Saturday, 26 May 2012

Guest Post: "Farewell Joseph 'Pep' Guardiola, my son hardly knew thee"

On There Are No Easy Football Blogs At This Level, we see the game very much like a chess match, or a tactical puzzle. Today I am pleased to introduce Benjamin Bloom as a guest writer. He will be dropping by occassionally with an educated look at football culture and the myths that the media make. In his first post, he says goodbye to Pep Guardiola:

Never one who needs to be told to curb their enthusiasm, you'll have to forgive me for gushing but what more can be said about a man who has won 14 out of 19 trophy's available for his side to win, a man who has an an extraordinary record of 3.5 trophy's a year and has created what many think inside, and outside, of football to be the best club team ever. Well that was my dilemma when contemplating what I would write for an article to supplement Guardiola's departure from Barcelona. What could I say that people hadn't already said, but it was when watching Pep's last game in charge, the kings cup final against Athletic Bilbao, that I noticed my six week old son, Rudi, watching the TV screen with a look on his face only normally seen on the faces of people who can comprehend the beauty
on show. Of course I am all too aware that Rudi is merely bedazzled by the quick moving colours displayed on the screen but my partner, Emma, is not so sure. We debate this as we see Messi score the second goal of the game (his 73rd of the season!) to put Barcelona two up inside the first twenty minutes - a powerful right foot shot that leaves the keeper planted - and Emma, unperturbed at my celebrating of such class, points out that Rudi's mood has also been uplifted to similar heights of mine. I retort that he is happy because I'm happy (although he is still looking at the screen) but my point is delivered to an unimpressed Emma who then lands a blow, a knock so hard that no sane argument can dispute it's merits; she slowly, as if enjoying the mental torture of seeing defeat happen in her presence, reminds me of the inconsolable tears from Rudi that greeted the football on offer in the play off final the week before between 'Fat Sam' Allardyce's pragmatic West Ham and Blackpool.

Emma had won this one but we can both agree that little Rudi will be too young to remember any of this, he will never remember the majestic first thirty minutes against Bilbao when Barcelona looked every inch the real deal. With three goals coming from the wonderful attacking play in the first half, the second half was inevitably slower in pace and excitement with the win seemingly already in the bag (Rudi fell asleep, to which Emma politely informed me cements her argument). It gave me time to think about how I would recall this team to Rudi when he is older and I realised I couldn't, just as I am sceptical about the teams and players that came before my era so too will he be, because our love of football is intrinsically linked to our own experiences throughout life. I was once in a pub with a man who was quite angrily explaining to another why Pele is a better player than Leo Messi when I asked him how he could possibly argue as he was under 30 and was born after Pele had retired, a fact he didn't seem to think to be salient, but hey, never let facts get in the way of a good rant. It's not for me to dispute the greatness of a player as we can only judge what we know and I know Barcelona, a team I grew up with as I lived there from six months old till the age of three and have followed them since, a team so good that to watch every game one would have to develop an opium addiction to dull the senses so you don't end up screaming at the telly, "WHO THE FUCK GAVE YOU THE RIGHT TO BE SO GOOD!" every two minutes of play, only returning to normality by weaning yourself off by watching Stoke whilst guzzling speed balls and necking red bull.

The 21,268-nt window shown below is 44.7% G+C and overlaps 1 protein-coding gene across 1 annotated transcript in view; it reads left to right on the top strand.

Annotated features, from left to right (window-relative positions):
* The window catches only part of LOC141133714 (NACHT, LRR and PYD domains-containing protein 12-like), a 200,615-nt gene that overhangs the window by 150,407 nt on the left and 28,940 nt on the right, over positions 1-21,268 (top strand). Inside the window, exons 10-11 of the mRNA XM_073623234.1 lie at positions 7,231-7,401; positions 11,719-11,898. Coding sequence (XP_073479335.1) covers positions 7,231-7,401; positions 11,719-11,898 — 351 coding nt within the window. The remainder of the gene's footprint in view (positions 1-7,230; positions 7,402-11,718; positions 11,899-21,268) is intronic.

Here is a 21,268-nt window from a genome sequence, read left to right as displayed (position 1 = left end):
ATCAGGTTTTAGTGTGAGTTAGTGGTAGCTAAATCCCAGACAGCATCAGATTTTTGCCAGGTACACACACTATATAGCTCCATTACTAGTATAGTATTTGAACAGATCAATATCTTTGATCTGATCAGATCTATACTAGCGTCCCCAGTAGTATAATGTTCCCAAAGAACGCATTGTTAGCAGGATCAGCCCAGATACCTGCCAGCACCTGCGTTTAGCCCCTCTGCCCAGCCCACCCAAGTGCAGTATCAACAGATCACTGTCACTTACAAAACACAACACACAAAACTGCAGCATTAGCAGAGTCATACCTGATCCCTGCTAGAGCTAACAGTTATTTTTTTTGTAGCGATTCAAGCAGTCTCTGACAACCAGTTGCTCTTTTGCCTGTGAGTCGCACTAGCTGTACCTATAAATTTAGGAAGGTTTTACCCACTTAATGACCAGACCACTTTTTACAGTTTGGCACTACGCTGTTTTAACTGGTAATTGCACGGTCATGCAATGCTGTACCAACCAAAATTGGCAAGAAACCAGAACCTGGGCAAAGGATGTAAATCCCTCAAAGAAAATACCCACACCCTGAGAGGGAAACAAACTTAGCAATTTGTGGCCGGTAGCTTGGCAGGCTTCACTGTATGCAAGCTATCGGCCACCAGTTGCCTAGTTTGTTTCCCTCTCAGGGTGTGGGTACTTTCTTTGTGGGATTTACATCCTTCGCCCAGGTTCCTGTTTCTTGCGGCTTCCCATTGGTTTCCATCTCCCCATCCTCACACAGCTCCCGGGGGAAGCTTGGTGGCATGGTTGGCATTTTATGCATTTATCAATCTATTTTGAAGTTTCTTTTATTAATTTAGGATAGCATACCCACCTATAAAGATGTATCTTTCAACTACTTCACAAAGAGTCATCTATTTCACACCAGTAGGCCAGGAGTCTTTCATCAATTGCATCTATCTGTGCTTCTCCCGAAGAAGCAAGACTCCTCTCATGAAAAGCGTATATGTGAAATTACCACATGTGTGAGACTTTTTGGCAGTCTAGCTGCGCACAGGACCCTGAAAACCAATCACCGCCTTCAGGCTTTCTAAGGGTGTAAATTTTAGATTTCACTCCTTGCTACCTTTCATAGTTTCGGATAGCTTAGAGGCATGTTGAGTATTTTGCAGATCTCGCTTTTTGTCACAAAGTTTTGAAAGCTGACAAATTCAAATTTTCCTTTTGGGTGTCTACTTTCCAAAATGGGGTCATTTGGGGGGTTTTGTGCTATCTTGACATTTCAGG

That's why I have to give up Barcelona now, I can't afford the drugs and I don't want to be a bad influence on Rudi (which I will be if I keep watching Stoke), but I will look back fondly on a man who created a team that now, for me at least, stands along the great sides that I have watched first hand, the Manchester United team of 92-94,98-99 and my personal favourite 07-08, ajax 95, Arsenal's invincible's, the Galacticos and now Barcelona 08-12. A lot has been said of the fact that tiki taka is not to everyone's taste, that some prefer a more direct approach or those that long for rugged defending are not seeing something others claim to see, but even those can't doubt that what Barcelona did worked well and it worked well consistently for four years, how many other trumpet blowers for other styles can put forward a team that had a philosophy that brought so much prolonged success. others will say Guardiola has inherited a good team from Rijkaard and he is just winging it but it was Pep, in his first couple of months as manager, who fought the law, and Barcelona, to make sure Messi could get his chance to represent Argentina at the Olympics in 08 where he won a gold medal and Guardilola gained his trust, he also moved Messi from the left and into the 'false 9' position. Messi's record was 10 league goals in 28 league games, once Pep took Messi and moved him centrally his record has been, 21 in 32, 34 in 35, 31 in 33 and this season an incredible 50 in 37. There has also been questions about his signings, most notably Ibrahimovic, but how can you measure the importance of Villa, Mascherano as well as bringing Busquets and Pedro into the team given they were all vital in winning two Champions League's (how many European trophies does a player have to win before his considered a success, for Heskey, too many to count), and what about his lasting legacy, players such as Christian Tello, Isaac Cuenca and of course Thiago Alcantara who could be the future of Barcelona and Spain. When I recount stories of my Barcelona watching days (with the inevitable YouTube clips) to Rudi when he is older, I'm sure I will sound no different to the people who tried to enthral me with their own personal stories of Georgie Best and Eusabio that left me cold. But I know the impact of what Pep Guardiola has done these past four glorious seasons will be felt for years, and one thing is for sure, I'm glad I was around to feel it.